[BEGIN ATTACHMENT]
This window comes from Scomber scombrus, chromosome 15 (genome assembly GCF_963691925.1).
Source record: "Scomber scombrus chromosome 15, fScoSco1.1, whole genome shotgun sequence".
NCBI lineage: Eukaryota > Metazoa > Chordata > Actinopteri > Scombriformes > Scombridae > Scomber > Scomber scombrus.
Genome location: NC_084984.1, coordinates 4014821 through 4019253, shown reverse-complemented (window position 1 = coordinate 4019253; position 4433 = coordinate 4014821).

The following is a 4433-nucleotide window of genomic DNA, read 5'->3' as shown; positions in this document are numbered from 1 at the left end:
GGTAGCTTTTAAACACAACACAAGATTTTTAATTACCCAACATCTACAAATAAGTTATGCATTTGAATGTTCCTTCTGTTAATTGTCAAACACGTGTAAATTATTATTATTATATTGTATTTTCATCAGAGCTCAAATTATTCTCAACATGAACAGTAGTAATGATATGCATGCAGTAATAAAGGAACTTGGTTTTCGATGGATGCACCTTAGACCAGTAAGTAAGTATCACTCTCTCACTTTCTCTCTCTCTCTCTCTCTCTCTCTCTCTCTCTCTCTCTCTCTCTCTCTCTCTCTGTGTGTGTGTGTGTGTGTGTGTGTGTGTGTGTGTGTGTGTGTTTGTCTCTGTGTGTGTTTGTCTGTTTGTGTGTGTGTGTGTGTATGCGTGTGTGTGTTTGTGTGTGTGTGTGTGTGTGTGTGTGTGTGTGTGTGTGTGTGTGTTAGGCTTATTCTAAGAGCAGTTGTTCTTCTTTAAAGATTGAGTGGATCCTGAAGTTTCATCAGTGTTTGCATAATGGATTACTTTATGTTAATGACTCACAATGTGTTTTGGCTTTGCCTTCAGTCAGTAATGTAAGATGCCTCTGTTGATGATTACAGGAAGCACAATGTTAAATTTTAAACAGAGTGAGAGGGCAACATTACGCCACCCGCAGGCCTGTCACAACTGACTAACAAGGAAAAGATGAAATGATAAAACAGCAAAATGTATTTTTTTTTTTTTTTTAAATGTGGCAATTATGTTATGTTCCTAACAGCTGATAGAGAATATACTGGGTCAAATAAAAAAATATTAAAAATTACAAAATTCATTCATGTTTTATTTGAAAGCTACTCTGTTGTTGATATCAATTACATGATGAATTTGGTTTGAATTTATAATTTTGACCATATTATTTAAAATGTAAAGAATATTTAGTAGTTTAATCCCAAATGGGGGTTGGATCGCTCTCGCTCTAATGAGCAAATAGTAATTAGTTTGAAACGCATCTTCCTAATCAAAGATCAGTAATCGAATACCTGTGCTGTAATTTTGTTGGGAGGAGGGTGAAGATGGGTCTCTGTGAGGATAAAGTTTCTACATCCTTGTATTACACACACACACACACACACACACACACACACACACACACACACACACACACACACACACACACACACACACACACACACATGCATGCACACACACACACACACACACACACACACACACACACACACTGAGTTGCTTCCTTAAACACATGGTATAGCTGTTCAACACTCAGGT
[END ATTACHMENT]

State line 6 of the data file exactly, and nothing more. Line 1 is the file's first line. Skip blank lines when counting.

GGTAGCTTTTAAACACAACACAAGATTTTTAATTACCCAACATCTACAAATAAGTTATGCATTTGAATGTTCCTTCTGTTAATTGTCAAACACGTGTAAATTATTATTATTATATTGTATTTTCATCAGAGCTCAAATTATTCTCAACATGAACAGTAGTAATGATATGCATGCAGTAATAAAGGAACTTGGTTTTCGATGGATGCACCTTAGACCAGTAAGTAAGTATCACTCTCTCACTTTCTCTCTCTCTCTCTCTCTCTCTCTCTCTCTCTCTCTCTCTCTCTCTCTCTCTCTGTGTGTGTGTGTGTGTGTGTGTGTGTGTGTGTGTGTGTGTGTTTGTCTCTGTGTGTGTTTGTCTGTTTGTGTGTGTGTGTGTGTATGCGTGTGTGTGTTTGTGTGTGTGTGTGTGTGTGTGTGTGTGTGTGTGTGTGTGTGTGTTAGGCTTATTCTAAGAGCAGTTGTTCTTCTTTAAAGATTGAGTGGATCCTGAAGTTTCATCAGTGTTTGCATAATGGATTACTTTATGTTAATGACTCACAATGTGTTTTGGCTTTGCCTTCAGTCAGTAATGTAAGATGCCTCTGTTGATGATTACAGGAAGCACAATGTTAAATTTTAAACAGAGTGAGAGGGCAACATTACGCCACCCGCAGGCCTGTCACAACTGACTAACAAGGAAAAGATGAAATGATAAAACAGCAAAATGTATTTTTTTTTTTTTTTTAAATGTGGCAATTATGTTATGTTCCTAACAGCTGATAGAGAATATACTGGGTCAAATAAAAAAATATTAAAAATTACAAAATTCATTCATGTTTTATTTGAAAGCTACTCTGTTGTTGATATCAATTACATGATGAATTTGGTTTGAATTTATAATTTTGACCATATTATTTAAAATGTAAAGAATATTTAGTAGTTTAATCCCAAATGGGGGTTGGATCGCTCTCGCTCTAATGAGCAAATAGTAATTAGTTTGAAACGCATCTTCCTAATCAAAGATCAGTAATCGAATACCTGTGCTGTAATTTTGTTGGGAGGAGGGTGAAGATGGGTCTCTGTGAGGATAAAGTTTCTACATCCTTGTATTACACACACACACACACACACACACACACACACACACACACACACACACACACACACACACACACACACACACACACACACATGCATGCACACACACACACACACACACACACACACACACACACACACTGAGTTGCTTCCTTAAACACATGGTATAGCTGTTCAACACTCAGGT